From household budgeting to international policy, finance and economics impact the daily lives of individuals and communities around the world – in ways you mightn’t even notice. Despite being two distinct disciplines, finance and economics often interconnect and can sometimes appear to be interchangeable.
You may be left wondering how each area of study differs from the other, how they intersect, and why it even matters.
If you’re curious about expanding your career opportunities with postgraduate study in finance, economics, or a unique combination of both, it may be helpful to break down these complex topics and start off with the basics.
What is finance?
Finance can be understood as the management of money. As an area of study, finance looks at wealth, currency, and capital assets, such as property and stocks.
Broadly speaking, finance can be categorised into 3 distinct groups:
- personal finance
- corporate finance
- public finance.
If you work in finance, your job may involve investing, lending, budgeting, and forecasting on behalf of individuals, organisations, or governments. Financial practices can include understanding cash flow, profit, interest rates, relationships with shareholders, risk and return, and creating value.
What is economics?
Economics is a branch of knowledge connected to everyday life in different ways throughout history and societies. It's often concerned with the production, exchange, consumption, and scarcity of wealth and resources.
As a social science, economics can be used to analyse the behaviour of individuals or groups by looking closer at what makes people act on certain choices. Governments of all countries are advised by economists to implement various policies to run the country well.
Key differences between studying finance and economics
The differences between these 2 distinct fields are important to note – especially when you’re considering which is best suited to your career ambitions.
“By studying finance, you will learn more about how to manage funds available to individuals or firms, while studying economics will give you an opportunity to learn how to apply economics policies and tools to deal with various economic issues like poverty or economic growth to govern a country well.”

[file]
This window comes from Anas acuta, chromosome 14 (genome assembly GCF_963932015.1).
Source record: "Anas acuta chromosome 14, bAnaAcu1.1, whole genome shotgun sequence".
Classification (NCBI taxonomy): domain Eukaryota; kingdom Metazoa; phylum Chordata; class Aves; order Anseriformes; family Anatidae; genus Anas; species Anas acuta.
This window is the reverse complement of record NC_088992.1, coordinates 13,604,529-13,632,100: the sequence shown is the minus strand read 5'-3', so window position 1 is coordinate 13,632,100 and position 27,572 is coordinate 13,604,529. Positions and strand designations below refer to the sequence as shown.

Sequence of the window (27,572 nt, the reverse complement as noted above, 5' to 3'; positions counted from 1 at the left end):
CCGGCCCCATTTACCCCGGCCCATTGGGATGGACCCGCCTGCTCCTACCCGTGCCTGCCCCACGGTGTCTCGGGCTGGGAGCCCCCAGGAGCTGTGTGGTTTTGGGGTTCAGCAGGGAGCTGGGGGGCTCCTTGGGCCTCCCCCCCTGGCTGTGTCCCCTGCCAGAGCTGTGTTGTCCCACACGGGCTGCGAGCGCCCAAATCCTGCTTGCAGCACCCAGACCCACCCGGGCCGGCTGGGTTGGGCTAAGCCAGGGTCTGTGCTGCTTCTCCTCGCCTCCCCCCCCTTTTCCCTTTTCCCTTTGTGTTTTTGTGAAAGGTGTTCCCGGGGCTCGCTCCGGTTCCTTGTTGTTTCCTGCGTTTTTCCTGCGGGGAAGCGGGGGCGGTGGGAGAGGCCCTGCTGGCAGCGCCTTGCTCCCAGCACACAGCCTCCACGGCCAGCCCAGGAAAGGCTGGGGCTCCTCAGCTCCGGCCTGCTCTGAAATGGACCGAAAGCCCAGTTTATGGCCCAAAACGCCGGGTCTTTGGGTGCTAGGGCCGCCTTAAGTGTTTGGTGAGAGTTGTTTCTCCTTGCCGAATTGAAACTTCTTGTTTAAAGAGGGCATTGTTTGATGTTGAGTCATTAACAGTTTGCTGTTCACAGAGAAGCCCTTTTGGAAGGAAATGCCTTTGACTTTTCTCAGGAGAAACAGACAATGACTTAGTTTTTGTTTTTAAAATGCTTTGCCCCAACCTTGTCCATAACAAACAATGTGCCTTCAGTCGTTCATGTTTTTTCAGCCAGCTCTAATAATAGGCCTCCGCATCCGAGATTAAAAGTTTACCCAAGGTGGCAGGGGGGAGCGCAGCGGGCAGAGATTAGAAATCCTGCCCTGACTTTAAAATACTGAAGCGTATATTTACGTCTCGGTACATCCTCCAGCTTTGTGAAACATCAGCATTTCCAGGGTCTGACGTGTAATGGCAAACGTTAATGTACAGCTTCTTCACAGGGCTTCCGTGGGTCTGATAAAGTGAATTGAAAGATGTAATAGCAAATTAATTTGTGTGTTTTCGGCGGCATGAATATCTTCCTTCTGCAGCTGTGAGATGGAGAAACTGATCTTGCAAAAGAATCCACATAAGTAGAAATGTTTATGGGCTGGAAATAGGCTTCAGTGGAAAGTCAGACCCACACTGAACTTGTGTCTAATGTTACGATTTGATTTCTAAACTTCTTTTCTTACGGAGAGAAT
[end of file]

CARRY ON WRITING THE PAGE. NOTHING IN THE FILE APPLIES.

- Dr Shino Takayama, UQ School of Economics Senior Lecturer and UQ Master of International Economics and Finance program leader
A finance degree can typically involve practical courses in accounting, financial reporting, quantitative analysis, and corporate finance.
By studying finance, you can gain the knowledge and ability to:
- source suitable investors to borrow money
- create budgets to plan the spending of organisations
- lend funds in the form of a loan for property or other large expenses.
While finance in a lot of ways can be defined by the direct use and management of money, economics considers both material and non-material resources and how the scarcity of resources can impact local or global markets, goods and services, and human behaviour. An economics degree may involve mathematics, statistics, micro and macroeconomics, and a variety of economic theory.
By studying economics, you can learn how to:
- measure the total value of a country’s gross domestic product
- analyse government policies on trade, tax, and investment
- examine the impact of supply and demand when innovating new products.
Can’t choose between studying finance and economics?
By studying finance and economics and creating a specialty informed by both disciplines, you can equip yourself with a distinctive skillset.
Rameez Tayob found his experience studying UQ’s Master of International Economics and Finance diversified his proficiency across economics and finance on a corporate and international scale.
“Studying a master’s that incorporates both finance and economics has allowed me to see how the various unique concepts in economics and finance overlap in the commercial world,” he says.
“When creating financial models, you can identify predictions that are derived from economic indicators.”
By combining finance and economics in the same master’s degree, the Master of International Economics and Finance taught him the advanced analytical and modelling skills needed to succeed in data analytics, business strategy and risk advisory on a global scale.
Start an economics and finance degree from any discipline
If you’re considering study in a new field outside your existing skillset, Dr Shino Takayama advises a key aspect of the Master of International Economics and Finance is that newly enrolled students don’t need to have any prior knowledge of economics or finance.
“The Master of International Economics and Finance creates a holistic student journey that develops key innovative skills in both international economics and finance,” she says.
“Students in the program experience a flexible learning journey that provides the necessary foundations in economics and hands-on application of economic theory and techniques.”
Shino emphasises the program’s focus on offering strong foundational courses to ensure students can diversify their capabilities, so they’re well positioned for employability.
"The Master of International Economics and Finance aims to enhance existing skills obtained during undergraduate studies and work experience,” Shino says.
“With this degree, a variety of future career paths around the world are open to you, including work in academia, policy and legislation, or corporate environments such as banks, or market research companies.”